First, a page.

Ph. D in Global Studies
Ph.D. in Global Studies
The Ph.D. in Global Studies is an interdisciplinary program offered through the College of Fine Arts, Humanities and Social Sciences, administered by the Department of Political Science, with an interdisciplinary faculty group representing a range of disciplines, including Economics, Education, Sociology, Philosophy, History, Psychology, Criminal Justice and Political Science.
This is an interdisciplinary, research-oriented degree, designed for students and practitioners who seek advanced interdisciplinary education to develop their ability to analysis problems, policies and programs and to facilitate a sophisticated understanding of the crucial challenges facing the world today. Our innovative interdisciplinary program trains students in social scientific methods and inquiry, while offering a strong foundation in humanities-based theory and knowledge. The Program has three areas of study:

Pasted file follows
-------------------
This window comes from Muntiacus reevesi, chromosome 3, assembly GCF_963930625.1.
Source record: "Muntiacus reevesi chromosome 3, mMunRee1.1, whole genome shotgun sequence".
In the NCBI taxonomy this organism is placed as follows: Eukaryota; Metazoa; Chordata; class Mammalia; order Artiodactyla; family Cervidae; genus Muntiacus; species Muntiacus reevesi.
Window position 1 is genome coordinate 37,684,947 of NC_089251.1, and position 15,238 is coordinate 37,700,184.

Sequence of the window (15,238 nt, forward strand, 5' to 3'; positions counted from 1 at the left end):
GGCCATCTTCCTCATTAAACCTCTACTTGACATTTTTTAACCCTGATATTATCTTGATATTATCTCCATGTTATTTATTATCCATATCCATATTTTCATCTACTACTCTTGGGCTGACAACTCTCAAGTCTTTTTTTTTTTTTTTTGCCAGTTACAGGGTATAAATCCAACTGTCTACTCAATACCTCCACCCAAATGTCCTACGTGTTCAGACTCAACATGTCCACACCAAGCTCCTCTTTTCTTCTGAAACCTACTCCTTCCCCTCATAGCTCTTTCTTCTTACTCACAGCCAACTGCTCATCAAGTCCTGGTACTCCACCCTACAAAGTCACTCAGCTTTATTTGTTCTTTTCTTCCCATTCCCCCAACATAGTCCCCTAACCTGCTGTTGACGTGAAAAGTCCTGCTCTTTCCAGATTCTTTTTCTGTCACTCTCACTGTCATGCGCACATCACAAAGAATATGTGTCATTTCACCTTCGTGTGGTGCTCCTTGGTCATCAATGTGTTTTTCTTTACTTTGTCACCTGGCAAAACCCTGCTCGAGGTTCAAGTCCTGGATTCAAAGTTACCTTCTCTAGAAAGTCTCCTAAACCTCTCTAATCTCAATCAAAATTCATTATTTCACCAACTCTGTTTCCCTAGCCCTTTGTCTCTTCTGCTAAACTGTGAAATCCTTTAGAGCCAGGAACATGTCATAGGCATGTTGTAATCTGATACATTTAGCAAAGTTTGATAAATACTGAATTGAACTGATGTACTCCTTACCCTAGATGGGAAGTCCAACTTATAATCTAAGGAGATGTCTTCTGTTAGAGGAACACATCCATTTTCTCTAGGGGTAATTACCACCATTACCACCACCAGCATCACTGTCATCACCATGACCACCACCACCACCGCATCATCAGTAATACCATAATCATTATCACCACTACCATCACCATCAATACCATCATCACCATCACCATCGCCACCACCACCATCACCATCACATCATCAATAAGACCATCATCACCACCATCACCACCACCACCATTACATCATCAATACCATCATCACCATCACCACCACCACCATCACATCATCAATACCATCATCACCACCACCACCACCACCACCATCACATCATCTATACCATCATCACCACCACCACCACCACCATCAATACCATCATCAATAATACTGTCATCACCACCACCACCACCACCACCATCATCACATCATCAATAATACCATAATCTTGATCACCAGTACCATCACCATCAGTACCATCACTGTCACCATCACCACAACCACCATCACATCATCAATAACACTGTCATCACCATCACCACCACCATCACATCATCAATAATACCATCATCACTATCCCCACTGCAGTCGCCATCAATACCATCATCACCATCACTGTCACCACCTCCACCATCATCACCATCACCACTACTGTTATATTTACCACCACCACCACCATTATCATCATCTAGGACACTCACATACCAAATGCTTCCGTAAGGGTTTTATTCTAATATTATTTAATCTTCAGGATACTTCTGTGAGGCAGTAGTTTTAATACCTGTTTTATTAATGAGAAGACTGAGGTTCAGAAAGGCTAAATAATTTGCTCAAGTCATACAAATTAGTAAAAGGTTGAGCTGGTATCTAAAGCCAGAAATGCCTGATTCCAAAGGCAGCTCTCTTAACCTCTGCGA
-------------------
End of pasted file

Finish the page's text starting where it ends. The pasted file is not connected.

- Conflict, Cooperation, Security and Human Rights
- International Political Economy, Trade and Development
- Theory in Global Studies
For More Information, Please visit the Global Studies Doctoral Program page.
Graduates of this program will be able to:
- Utilize qualitative and/or quantitative methods to conduct research on major issues related to globalization.
- Assess the effectiveness of organizations and programs.
- Publicize best practices and innovative findings through teaching, presentations, and publications in various formats.
Graduates of the program will also demonstrate the following knowledge competencies:
- Globally shared political, social, economic and security issues.
- Current academic research in the fields covered by two of the program areas of study (Conflict, Cooperation, Security and Human Rights; International Political Economy, Trade and Development; or Theory in Global Studies) as well as a broad familiarity with key topics in all three areas.